Virginia Governor Terry McAuliffe declared a state of emergency this evening in response to the state's severe weather. Three people in the town of Waverly and one person in Appomattox County died as a result of the weather today, according to Virginia State Police.
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In Waverly, "a 50-year-old male, 26-year-old male and 2-year-old male were killed when their mobile home was destroyed in the storm," Virginia State Police said in a press release. "All three were found approximately 300 yards from the mobile home. The bodies were transported to the Office of the Medical Examiner in Norfolk for positive identification."
Virginia State Police added that there are at least 4 other structures damaged within the town limits as a result of the storm. There are no reports of any missing persons.
In reference to the death in Appomattox County, Virginia State Police said at "approximately 10:30 p.m....the missing adult male in the Evergreen community of Appomattox County was located. His residence was destroyed by the reported funnel cloud that swept through the region of Evergreen and Red House. His remains will be transported to the Office of the Medical Examiner for positive identification."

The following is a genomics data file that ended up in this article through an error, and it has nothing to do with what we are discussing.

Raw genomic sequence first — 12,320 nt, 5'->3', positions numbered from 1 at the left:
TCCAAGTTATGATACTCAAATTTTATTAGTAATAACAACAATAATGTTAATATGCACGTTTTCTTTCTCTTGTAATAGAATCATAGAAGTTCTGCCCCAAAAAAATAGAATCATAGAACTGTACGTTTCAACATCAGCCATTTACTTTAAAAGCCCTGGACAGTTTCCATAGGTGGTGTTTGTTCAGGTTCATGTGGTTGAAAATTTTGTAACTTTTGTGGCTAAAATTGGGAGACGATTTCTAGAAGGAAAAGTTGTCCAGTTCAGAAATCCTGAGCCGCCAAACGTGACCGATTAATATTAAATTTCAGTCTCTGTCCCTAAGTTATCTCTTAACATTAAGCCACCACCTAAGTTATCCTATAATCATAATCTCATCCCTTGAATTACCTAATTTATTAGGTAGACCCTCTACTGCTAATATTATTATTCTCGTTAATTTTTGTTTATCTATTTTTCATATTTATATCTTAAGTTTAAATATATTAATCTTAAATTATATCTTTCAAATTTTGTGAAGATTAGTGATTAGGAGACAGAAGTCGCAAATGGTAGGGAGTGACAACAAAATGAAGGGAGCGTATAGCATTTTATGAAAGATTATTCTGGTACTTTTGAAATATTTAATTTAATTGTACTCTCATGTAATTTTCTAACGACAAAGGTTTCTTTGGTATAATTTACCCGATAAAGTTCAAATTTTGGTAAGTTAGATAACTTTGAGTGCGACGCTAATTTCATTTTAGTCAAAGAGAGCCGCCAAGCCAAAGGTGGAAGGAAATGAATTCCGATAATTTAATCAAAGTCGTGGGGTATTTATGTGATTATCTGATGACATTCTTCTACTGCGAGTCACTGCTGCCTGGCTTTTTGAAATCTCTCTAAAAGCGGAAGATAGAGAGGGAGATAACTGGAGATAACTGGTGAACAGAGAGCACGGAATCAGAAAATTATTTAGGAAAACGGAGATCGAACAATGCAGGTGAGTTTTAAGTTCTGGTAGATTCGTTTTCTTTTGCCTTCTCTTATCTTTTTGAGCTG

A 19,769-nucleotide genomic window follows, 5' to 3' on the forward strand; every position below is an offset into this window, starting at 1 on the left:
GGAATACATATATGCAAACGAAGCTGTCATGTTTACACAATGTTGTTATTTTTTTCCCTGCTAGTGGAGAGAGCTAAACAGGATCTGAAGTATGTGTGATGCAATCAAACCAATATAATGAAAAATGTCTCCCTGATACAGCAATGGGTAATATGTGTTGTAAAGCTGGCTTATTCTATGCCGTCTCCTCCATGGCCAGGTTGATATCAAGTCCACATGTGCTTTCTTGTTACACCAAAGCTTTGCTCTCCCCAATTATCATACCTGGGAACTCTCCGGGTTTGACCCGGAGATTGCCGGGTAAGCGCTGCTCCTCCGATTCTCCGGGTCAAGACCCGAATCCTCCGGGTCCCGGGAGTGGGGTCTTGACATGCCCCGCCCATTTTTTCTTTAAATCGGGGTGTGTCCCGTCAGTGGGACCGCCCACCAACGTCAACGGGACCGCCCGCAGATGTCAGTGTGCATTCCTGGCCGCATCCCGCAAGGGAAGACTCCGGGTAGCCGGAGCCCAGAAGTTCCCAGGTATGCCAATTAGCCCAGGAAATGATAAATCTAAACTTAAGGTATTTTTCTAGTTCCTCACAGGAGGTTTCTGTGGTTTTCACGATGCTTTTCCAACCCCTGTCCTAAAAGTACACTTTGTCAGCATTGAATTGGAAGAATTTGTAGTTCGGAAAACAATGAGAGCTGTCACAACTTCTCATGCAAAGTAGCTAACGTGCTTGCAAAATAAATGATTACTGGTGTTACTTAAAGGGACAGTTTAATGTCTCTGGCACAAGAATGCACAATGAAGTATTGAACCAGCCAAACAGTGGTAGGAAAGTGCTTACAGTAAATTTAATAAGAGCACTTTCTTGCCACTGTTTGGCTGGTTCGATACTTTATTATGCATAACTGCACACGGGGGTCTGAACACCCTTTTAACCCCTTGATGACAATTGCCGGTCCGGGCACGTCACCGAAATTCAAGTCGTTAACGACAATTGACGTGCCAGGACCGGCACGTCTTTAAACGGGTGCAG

A statement released by Governor McAuliffe's office this evening said, "The declaration [of state of emergency] will enable public safety agencies including the Virginia National Guard, Virginia State Police, the Virginia Department of Emergency Management and the Virginia Department of Transportation to devote every available resource to storm response and recovery."
The severe weather was part of a massive storm system moving from the South up the East Coast.
There have been at least 31 reported tornadoes in the past 24 hours across five states: Louisiana, Mississippi, Alabama, Georgia and Florida.
Two other people were killed by an EF-2 tornado that ripped through an RV park in Convent, Louisiana, and one person was killed during the storm in Lamar County, Mississippi.
In Florida's Escambia County, more than 70 homes were destroyed and more than 2,700 homes lost power, according to Gov. Rick Scott.
Three people were hospitalized with minor injuries, Scott said at a press conference this morning.
Severe weather this morning and early afternoon also brought damaging winds to North and South Carolina, knocking down trees and power lines.
The storm system is expected to leave the East Coast by Thursday morning, bringing in cooler and drier weather.
ABC News meteorologist Melissa Griffin contributed to this report.
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